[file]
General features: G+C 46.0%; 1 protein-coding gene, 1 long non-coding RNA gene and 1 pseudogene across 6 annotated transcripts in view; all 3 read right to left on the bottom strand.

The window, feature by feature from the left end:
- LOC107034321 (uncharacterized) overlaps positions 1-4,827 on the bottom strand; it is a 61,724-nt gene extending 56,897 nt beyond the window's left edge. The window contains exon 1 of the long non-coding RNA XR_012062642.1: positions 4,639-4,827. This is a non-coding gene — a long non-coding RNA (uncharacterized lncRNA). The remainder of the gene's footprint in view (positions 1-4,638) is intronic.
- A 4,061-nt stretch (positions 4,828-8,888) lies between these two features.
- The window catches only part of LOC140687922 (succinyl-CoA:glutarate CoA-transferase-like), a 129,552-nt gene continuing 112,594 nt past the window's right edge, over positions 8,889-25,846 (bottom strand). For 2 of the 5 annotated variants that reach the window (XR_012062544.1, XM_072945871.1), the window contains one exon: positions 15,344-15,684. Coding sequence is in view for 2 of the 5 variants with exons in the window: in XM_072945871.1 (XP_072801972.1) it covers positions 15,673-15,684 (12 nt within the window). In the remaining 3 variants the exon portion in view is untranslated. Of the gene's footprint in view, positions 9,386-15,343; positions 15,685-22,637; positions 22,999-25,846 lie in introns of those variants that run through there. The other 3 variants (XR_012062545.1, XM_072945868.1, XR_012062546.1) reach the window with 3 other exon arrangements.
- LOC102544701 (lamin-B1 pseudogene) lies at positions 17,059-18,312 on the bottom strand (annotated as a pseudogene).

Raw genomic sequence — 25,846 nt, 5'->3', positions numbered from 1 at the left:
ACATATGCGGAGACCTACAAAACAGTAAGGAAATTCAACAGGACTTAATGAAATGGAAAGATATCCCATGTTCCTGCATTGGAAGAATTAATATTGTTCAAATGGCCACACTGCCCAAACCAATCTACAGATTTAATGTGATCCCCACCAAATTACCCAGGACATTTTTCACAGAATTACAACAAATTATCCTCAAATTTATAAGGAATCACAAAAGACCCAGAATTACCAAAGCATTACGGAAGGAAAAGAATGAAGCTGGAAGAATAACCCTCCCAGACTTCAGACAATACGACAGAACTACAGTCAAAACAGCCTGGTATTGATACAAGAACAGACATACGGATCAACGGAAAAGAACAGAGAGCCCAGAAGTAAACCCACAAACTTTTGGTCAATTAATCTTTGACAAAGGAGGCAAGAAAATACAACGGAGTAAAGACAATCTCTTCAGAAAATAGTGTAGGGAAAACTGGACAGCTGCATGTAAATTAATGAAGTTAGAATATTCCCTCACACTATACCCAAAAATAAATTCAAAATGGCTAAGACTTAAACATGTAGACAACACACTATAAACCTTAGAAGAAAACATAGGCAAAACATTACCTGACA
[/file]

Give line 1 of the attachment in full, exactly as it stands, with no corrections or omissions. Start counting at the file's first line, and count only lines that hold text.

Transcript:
General features: G+C 46.0%; 1 protein-coding gene, 1 long non-coding RNA gene and 1 pseudogene across 6 annotated transcripts in view; all 3 read right to left on the bottom strand.